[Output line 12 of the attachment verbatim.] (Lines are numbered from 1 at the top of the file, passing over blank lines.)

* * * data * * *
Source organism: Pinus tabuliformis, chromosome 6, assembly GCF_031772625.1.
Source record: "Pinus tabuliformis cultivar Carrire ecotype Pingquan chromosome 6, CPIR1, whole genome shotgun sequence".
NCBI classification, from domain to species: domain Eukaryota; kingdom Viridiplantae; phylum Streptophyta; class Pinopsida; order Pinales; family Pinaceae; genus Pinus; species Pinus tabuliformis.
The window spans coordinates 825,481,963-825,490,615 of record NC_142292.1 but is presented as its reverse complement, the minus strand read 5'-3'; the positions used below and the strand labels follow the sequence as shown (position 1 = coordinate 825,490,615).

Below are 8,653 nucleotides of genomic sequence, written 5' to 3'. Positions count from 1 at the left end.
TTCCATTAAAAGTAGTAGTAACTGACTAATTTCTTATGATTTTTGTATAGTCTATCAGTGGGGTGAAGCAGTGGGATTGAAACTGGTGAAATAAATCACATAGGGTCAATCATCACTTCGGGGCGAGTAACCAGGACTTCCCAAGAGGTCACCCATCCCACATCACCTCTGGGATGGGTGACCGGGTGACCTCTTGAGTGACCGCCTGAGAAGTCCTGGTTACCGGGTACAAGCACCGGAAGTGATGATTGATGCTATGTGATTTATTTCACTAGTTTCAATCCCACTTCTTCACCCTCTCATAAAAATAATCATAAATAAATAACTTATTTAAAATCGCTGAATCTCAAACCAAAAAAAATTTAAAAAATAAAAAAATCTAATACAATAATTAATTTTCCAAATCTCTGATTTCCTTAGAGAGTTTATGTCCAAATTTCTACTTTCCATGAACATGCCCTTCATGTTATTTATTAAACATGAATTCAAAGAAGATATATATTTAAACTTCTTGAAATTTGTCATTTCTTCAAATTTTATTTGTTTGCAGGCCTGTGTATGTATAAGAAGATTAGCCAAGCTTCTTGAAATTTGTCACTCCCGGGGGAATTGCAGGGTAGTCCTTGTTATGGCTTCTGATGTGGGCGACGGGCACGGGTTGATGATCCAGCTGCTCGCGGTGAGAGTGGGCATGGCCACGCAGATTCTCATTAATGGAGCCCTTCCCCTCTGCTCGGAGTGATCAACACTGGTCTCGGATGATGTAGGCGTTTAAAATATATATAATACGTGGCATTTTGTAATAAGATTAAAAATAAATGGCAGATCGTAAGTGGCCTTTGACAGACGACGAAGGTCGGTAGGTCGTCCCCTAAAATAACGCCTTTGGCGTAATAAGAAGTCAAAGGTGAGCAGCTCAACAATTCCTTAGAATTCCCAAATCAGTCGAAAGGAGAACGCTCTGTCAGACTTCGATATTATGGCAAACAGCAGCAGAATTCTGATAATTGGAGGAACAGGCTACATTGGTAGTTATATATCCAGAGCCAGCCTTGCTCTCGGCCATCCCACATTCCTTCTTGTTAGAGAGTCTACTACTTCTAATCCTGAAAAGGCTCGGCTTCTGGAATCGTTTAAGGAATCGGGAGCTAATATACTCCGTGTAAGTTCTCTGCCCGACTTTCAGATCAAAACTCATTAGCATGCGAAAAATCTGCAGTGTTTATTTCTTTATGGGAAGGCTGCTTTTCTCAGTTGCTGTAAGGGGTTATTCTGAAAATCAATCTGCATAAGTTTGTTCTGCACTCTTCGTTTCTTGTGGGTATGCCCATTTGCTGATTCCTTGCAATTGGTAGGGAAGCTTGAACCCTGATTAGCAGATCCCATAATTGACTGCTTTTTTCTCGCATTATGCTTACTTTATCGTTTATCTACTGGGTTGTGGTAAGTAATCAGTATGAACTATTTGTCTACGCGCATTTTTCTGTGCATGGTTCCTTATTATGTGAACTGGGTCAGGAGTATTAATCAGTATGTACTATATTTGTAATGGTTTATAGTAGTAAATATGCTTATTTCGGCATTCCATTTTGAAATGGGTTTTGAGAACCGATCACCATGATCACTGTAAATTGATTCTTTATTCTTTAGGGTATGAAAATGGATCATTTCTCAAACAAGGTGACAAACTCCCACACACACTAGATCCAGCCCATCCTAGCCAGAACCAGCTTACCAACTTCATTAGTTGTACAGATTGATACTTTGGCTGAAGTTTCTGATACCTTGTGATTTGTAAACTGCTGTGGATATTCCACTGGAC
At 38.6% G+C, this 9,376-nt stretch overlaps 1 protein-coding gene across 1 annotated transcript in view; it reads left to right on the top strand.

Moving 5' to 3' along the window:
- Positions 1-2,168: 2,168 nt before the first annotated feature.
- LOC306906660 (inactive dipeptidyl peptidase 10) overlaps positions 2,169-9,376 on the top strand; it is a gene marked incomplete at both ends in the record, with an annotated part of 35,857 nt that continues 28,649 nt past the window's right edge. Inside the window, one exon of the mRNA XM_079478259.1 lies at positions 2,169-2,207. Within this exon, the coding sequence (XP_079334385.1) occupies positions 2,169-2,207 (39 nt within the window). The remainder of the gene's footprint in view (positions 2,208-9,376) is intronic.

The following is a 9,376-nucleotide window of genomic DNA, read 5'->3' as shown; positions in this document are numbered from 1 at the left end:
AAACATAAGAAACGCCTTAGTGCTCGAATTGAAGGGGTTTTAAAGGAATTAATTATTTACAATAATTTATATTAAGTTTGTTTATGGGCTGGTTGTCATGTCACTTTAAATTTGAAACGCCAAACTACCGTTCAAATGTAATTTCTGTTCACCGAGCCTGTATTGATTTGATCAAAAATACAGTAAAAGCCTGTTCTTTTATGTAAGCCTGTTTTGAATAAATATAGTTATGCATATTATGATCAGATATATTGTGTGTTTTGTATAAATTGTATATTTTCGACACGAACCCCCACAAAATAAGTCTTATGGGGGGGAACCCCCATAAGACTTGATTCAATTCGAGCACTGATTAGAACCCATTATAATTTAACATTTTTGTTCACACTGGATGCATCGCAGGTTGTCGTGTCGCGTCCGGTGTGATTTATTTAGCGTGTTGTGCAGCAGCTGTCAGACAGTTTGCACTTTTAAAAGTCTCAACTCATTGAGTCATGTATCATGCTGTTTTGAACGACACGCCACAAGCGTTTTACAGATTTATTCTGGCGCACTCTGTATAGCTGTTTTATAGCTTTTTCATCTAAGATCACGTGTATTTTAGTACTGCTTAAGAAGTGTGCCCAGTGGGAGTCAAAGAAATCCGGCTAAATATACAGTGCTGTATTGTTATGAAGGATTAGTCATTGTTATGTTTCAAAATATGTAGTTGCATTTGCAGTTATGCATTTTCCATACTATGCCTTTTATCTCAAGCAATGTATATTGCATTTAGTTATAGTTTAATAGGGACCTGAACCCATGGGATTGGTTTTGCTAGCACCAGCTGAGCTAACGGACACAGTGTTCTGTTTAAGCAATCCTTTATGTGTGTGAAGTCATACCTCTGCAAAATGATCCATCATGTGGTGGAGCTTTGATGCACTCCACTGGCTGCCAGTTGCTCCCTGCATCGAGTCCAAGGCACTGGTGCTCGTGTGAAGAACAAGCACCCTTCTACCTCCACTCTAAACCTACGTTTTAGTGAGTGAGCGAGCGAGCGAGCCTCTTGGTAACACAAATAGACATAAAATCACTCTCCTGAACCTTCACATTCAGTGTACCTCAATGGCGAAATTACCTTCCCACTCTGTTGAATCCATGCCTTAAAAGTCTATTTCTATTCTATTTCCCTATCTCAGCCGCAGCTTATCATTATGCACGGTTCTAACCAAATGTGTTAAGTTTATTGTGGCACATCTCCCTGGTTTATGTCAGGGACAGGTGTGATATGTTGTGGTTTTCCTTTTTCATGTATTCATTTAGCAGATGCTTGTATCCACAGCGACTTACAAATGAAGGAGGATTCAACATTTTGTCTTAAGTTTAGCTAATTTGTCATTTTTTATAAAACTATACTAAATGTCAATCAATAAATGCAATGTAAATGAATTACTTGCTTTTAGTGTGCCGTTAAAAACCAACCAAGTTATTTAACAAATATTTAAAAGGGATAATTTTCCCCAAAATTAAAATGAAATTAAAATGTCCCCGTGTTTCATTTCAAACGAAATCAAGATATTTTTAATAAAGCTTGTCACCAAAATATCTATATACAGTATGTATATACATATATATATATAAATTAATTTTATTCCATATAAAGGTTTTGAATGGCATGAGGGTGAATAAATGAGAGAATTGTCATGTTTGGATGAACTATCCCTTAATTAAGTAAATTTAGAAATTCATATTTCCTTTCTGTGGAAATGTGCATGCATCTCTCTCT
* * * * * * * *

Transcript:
AAACATAAGAAACGCCTTAGTGCTCGAATTGAAGGGGTTTTAAAGGAATTAATTATTTACAATAATTTATATTAAGTTTGTTTATGGGCTGGTTGTCATGTCACTTTAAATTTGAAACGCCAAACTACCGTTCAAATGTAATTTCTGTTCACCGAGCCTGTATTGATTTGATCAAAAATACAGTAAAAGCCTGTTCTTTTATGTAAGCCTGTTTTGAATAAATATAGTTATGCATATTATGATCAGATATATTGTGTGTTTTGTATAAATTGTATATTTTCGACACGAACCCCCACAAAATAAGTCTTATGGGGGGGAACCCCCATAAGACTTGATTCAATTCGAGCACTGATTAGAACCCATTATAATTTAACATTTTTGTTCACACTGGATGCATCGCAGGTTGTCGTGTCGCGTCCGGTGTGATTTATTTAGCGTGTTGTGCAGCAGCTGTCAGACAGTTTGCACTTTTAAAAGTCTCAACTCATTGAGTCATGTATCATGCTGTTTTGAACGACACGCCACAAGCGTTTTACAGATTTATTCTGGCGCACTCTGTATAGCTGTTTTATAGCTTTTTCATCTAAGATCACGTGTATTTTAGTACTGCTTAAGAAGTGTGCCCAGTGGGAGTCAAAGAAATCCGGCTAAATATACAGTGCTGTATTGTTATGAAGGATTAGTCATTGTTATGTTTCAAAATATGTAGTTGCATTTGCAGTTATGCATTTTCCATACTATGCCTTTTATCTCAAGCAATGTATATTGCATTTAGTTATAGTTTAATAGGGACCTGAACCCATGGGATTGGTTTTGCTAGCACCAGCTGAGCTAACGGACACAGTGTTCTGTTTAAGCAATCCTTTATGTGTGTGAAGTCATACCTCTGCAAAATGATCCATCATGTGGTGGAGCTTTGATGCACTCCACTGGCTGCCAGTTGCTCCCTGCATCGAGTCCAAGGCACTGGTGCTCGTGTGAAGAACAAGCACCCTTCTACCTCCACTCTAAACCTACGTTTTAGTGAGTGAGCGAGCGAGCGAGCCTCTTGGTAACACAAATAGACATAAAATCACTCTCCTGAACCTTCACATTCAGTGTACCTCAATGGCGAAATTACCTTCCCACTCTGTTGAATCCATGCCTTAAAAGTCTATTTCTATTCTATTTCCCTATCTCAGCCGCAGCTTATCATTATGCACGGTTCTAACCAAATGTGTTAAGTTTATTGTGGCACATCTCCCTGGTTTATGTCAGGGACAGGTGTGATATGTTGTGGTTTTCCTTTTTCATGTATTCATTTAGCAGATGCTTGTATCCACAGCGACTTACAAATGAAGGAGGATTCAACATTTTGTCTTAAGTTTAGCTAATTTGTCATTTTTTATAAAACTATACTAAATGTCAATCAATAAATGCAATGTAAATGAATTACTTGCTTTTAGTGTGCCGTTAAAAACCAACCAAGTTATTTAACAAATATTTAAAAGGGATAATTTTCCCCAAAATTAAAATGAAATTAAAATGTCCCCGTGTTTCATTTCAAACGAAATCAAGATATTTTTAATAAAGCTTGTCACCAAAATATCTATATACAGTATGTATATACATATATATATATAAATTAATTTTATTCCATATAAAGGTTTTGAATGGCATGAGGGTGAATAAATGAGAGAATTGTCATGTTTGGATGAACTATCCCTTAATTAAGTAAATTTAGAAATTCATATTTCCTTTCTGTGGAAATGTGCATGCATCTCTCTCT